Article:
Inferential Statistics in Business

Topics: Statistical hypothesis testing, Statistics, Statistical inference Pages: 4 (1311 words) Published: March 21, 2010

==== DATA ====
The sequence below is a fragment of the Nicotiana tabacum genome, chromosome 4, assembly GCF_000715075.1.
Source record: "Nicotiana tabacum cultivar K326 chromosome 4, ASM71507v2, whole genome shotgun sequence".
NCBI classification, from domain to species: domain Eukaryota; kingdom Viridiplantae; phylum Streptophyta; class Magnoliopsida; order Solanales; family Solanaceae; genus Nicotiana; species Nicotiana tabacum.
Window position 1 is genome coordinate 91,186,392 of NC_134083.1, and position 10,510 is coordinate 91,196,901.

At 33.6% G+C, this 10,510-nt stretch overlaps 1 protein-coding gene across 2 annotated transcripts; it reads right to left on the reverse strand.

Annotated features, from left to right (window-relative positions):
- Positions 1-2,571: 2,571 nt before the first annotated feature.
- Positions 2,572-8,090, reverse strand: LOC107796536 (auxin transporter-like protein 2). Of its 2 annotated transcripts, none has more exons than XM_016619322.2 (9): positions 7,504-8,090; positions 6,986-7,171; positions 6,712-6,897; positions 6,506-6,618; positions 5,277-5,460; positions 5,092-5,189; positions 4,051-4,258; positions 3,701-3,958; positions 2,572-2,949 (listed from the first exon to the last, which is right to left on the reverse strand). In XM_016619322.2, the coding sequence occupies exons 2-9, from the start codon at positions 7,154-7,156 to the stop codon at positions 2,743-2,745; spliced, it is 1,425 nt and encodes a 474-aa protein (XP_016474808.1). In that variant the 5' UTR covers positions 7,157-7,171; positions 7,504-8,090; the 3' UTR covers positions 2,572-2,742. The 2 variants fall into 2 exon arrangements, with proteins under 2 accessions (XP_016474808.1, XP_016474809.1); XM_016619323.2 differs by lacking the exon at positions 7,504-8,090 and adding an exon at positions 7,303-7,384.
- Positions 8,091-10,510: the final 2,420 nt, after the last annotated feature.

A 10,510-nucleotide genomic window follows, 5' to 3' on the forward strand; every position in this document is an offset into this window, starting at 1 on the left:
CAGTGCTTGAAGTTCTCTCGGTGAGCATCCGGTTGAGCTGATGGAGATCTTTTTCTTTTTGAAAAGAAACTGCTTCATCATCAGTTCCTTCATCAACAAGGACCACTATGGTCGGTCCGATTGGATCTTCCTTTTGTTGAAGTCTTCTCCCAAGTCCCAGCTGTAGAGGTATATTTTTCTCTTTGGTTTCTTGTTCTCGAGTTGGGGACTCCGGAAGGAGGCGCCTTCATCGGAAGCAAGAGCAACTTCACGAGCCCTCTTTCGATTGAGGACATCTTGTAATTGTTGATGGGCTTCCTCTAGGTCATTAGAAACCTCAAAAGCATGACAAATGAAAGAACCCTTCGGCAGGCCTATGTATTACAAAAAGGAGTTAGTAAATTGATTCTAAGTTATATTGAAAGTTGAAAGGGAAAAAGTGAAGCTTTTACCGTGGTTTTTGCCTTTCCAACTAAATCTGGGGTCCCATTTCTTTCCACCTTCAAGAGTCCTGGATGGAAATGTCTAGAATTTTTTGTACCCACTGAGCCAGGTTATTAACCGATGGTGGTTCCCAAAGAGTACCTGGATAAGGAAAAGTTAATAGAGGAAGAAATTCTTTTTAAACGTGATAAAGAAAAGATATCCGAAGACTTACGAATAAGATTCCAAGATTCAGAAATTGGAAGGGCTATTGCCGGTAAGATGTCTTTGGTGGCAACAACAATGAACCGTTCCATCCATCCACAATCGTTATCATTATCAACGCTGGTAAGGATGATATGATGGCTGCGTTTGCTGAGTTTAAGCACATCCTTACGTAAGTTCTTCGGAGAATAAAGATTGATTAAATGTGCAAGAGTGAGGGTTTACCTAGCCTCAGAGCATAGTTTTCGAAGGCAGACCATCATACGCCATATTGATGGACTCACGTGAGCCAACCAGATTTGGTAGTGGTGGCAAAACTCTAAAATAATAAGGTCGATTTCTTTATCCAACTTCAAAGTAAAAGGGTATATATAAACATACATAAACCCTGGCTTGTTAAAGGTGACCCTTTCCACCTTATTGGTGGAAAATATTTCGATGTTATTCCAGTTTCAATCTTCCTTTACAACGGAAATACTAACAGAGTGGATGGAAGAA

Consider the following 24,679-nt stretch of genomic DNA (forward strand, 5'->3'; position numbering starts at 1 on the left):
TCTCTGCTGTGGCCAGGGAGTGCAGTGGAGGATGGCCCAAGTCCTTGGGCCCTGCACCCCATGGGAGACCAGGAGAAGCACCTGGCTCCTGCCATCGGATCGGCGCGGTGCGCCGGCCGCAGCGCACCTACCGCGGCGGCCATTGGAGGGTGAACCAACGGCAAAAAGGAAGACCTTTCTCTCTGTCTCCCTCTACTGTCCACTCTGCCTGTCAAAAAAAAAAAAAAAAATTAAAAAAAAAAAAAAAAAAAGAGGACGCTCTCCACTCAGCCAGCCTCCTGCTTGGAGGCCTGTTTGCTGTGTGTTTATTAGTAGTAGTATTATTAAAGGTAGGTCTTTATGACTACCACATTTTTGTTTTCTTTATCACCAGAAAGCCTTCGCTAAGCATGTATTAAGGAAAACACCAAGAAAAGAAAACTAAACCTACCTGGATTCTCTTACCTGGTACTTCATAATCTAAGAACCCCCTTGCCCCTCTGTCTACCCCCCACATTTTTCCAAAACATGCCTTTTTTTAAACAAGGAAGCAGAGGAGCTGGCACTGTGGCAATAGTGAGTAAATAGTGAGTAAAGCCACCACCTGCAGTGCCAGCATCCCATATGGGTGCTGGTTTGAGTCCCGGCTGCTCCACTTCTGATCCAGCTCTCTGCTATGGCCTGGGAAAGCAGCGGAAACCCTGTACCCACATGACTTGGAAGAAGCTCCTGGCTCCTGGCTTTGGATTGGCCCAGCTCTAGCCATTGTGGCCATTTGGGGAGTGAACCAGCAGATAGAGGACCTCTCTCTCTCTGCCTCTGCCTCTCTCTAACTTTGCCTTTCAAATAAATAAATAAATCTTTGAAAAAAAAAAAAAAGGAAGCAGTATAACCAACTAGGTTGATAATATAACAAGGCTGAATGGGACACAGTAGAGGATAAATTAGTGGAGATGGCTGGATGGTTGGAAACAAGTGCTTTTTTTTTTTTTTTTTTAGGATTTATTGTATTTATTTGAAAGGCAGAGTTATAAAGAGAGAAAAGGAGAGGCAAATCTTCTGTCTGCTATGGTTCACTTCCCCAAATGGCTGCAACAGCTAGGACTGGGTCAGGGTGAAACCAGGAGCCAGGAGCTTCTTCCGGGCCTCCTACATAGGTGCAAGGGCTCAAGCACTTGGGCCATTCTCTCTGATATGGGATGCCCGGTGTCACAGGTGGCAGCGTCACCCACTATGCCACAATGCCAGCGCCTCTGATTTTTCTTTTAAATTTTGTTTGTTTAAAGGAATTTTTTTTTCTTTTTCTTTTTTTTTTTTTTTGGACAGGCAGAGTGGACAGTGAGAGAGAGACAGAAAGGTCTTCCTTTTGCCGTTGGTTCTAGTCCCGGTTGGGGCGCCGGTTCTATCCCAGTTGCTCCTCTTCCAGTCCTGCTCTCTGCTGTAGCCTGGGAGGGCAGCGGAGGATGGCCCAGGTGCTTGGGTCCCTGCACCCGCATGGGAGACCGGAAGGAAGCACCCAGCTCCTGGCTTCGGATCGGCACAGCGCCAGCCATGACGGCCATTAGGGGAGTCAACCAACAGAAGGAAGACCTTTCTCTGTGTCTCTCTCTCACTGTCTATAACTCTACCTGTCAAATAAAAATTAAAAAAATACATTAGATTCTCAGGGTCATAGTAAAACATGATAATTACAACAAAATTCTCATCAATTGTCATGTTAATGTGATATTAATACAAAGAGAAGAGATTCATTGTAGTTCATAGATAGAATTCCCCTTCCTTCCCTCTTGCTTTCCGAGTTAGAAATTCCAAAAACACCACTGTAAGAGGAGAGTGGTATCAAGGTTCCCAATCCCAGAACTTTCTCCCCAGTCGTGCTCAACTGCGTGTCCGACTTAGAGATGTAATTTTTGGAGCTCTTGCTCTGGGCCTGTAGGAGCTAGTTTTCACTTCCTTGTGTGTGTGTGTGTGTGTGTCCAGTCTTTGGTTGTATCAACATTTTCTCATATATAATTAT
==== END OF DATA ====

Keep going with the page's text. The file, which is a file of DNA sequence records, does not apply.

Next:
In today’s world, we are faced with situations everyday where Statistics can be applied. In general, Statistics is the science of collecting, organizing, and analyzing numerical data. The techniques involved in Statistics are important for the work of many professions, thus the proper preparation and theoretical background of Statistics is valuable for many successful career paths. Marketing campaigns, the realm of gambling, professional sports, the world of business and economics, the political domain, education, and forecasting future occurrences are all areas which fundamentally rely on the use of Statistics. Statistics is a broad subject that branches off into several categories. In particular, Inferential Statistics contains two central topics: estimation theory and hypothesis testing. The goal of estimation theory is to arrive at an estimator of a parameter that can be implemented into one’s research. In order to achieve this estimator, statisticians must first determine a model that incorporates the process being studied. Once the model is determined, statisticians must find any limitations placed upon an estimator. These limitations can be found through the Cramer-Rao lower bound. Under smoothness conditions, the Cramer-Rao lower bound gives a formula for the lower bound on the variance of an unbiased estimator. Once the estimator is developed, it is tested against the limitations to see if it is valid relative to the model. Lastly, experiments are run using the estimator to test performance. From real data, statisticians are able to decide whether the estimator is incorrect, and in this case, they can go back and find a new estimator. It is important for an estimator to achieve a minimum average error (i.e. minimum variance unbiased estimator). This type of estimator is known to be an efficient estimator because the average error measure is the variance. Other performance measures for estimators include: bias and consistency. An estimator is said...
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